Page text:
Creatine is the most popular sports/muscle supplement in the world (approx 1 to 1.2 million tubs are sold each month in the UK).

The monohydrate form of creatine is the most researched one by far, and the most popular. It doesn’t have a strong taste, which makes it relatively easy to hide in foods/drinks, although it has a rather ‘gritty’ texture. It also comes in pill form.

Dosages (adults): as a sports supplement at least 20g per day creatine is advised for the ‘loading phase’ for the first week or two, then reduced to 3-5g per day.

Creatine monohydrate has a very good safety profile but can be taxing for the kidneys if taken in large doses over long periods.

Creatine has been shown to be neuroprotective in epilepsy, ageing, and brain injury — by preventing glutamate toxicity (again via its regulation of glucose/glycogen in the brain).

“Creatine effectively (prevented) excitotoxic cascade. Even excessive concentrations of creatine had no neurotoxic effects, so that high-dose creatine supplementation as a health-promoting agent in specific pathological situations or as a primary prophylactic compound in risk populations seems feasible. In conclusion, we were able to demonstrate that the protective potential of creatine was primarily mediated by its impact on cellular energy metabolism and NMDA receptor function, along with reduced glutamate.” (Genius 2012)

Creatine also has well known neuroprotective benefits, and has been proposed as a treatment for a wide range of disorders, from depression to inflammatory bowel disease.

“Fully in line with these pioneering data is a first single case study with a 33-year-old patient with a two-year history of Crohn’s ileitis, who responded very well to creatine supplementation (1.5 g per day, given as monotherapy for a time period of 6 months) with both symptomatic and endoscopic improvement in disease activity.” (Wallimann 2021)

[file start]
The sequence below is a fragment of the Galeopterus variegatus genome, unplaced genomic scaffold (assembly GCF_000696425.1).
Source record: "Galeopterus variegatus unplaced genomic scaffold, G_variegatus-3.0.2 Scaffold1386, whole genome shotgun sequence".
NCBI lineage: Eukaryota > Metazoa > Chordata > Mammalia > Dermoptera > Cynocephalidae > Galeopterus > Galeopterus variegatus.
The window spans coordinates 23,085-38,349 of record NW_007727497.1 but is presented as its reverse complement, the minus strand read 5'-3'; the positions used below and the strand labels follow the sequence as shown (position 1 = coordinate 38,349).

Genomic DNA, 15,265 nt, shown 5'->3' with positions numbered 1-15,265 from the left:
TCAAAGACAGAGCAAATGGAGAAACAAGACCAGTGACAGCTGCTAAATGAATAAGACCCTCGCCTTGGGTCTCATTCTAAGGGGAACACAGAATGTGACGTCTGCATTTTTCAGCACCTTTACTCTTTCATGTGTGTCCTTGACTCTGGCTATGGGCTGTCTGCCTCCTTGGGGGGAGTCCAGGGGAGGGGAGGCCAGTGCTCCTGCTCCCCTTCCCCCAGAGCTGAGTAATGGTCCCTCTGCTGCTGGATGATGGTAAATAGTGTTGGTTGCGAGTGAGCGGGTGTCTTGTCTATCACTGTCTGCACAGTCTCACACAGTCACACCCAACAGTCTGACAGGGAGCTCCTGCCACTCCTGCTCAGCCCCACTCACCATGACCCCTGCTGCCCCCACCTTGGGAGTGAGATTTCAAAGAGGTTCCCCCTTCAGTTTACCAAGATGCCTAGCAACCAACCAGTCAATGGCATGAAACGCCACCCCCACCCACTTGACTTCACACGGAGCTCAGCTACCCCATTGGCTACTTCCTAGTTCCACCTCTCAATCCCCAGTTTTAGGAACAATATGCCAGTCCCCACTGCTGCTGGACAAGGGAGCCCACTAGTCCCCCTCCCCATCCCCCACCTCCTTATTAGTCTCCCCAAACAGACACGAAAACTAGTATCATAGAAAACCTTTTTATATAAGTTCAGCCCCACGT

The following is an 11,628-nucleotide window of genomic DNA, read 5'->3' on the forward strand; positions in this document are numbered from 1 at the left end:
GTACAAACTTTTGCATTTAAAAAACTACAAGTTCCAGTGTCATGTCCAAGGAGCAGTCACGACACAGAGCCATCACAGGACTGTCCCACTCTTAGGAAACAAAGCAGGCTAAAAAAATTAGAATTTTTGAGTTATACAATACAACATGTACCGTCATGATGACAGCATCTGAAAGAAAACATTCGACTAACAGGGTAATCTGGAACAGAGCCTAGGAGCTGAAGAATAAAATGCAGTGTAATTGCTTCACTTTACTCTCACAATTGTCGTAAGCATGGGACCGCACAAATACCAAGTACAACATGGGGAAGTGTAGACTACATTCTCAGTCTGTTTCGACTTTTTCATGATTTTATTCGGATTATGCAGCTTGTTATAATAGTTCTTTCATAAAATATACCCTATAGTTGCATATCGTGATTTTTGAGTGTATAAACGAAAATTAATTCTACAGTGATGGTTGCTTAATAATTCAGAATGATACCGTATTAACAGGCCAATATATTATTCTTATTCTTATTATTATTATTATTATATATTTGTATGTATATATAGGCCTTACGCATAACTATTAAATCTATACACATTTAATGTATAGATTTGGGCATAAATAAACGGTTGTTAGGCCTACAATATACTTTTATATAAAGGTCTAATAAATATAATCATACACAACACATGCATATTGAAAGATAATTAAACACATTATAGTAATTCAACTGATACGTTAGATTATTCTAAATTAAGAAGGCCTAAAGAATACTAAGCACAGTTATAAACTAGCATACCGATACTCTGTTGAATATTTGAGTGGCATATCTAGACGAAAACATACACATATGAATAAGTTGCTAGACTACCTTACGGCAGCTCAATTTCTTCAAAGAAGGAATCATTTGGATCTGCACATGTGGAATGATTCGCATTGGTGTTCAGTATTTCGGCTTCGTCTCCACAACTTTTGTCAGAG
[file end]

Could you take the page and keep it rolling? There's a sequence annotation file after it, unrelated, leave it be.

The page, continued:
Supplementing creatine has shown great promise for managing type 2 diabetes, most likely due to its glucose and glycogen regulating activity. When it comes to blood sugar control, creatine in many ways has a similar action to metformin, which is the most used medication for management of diabetes. (Metformin has also shown promise as a treatment for epilepsy and several other neurological conditions.).

Supplement Highlight: HMB

Beta-Hydroxy-beta-Methylbutyrate — or HMB — is a metabolite of the amino acid leucine (we get leucine from food protein and a small amount of it is converted into HMB).

It has been researched in sports science and used by athletes for decades, but is still relatively unknown.

HMB has positive effects in mitochondria energy production, but also inflammation and oxidative stress. It also seems to be involved closely in glucose utilisation by muscle and probably other types of tissue and the brain.

In ANIMAL studies HMB:

  • protects the gut from inflammation
  • crosses the blood-brain barrier and reverses age-related cognitive decline
  • reverses metabolic disease

Additional Things that may Be Helpful for Balancing Glucose/Glycogen Metabolism, Brain Function and Seizures

Intranasal Insulin

Insulin has neuroprotective action. Mechanisms include the regulation of neurotransmitters, promoting glycogen synthesis. Insulin‘s role in neuroprotection might derive from its stabilising effect on levels of glucose in the brain..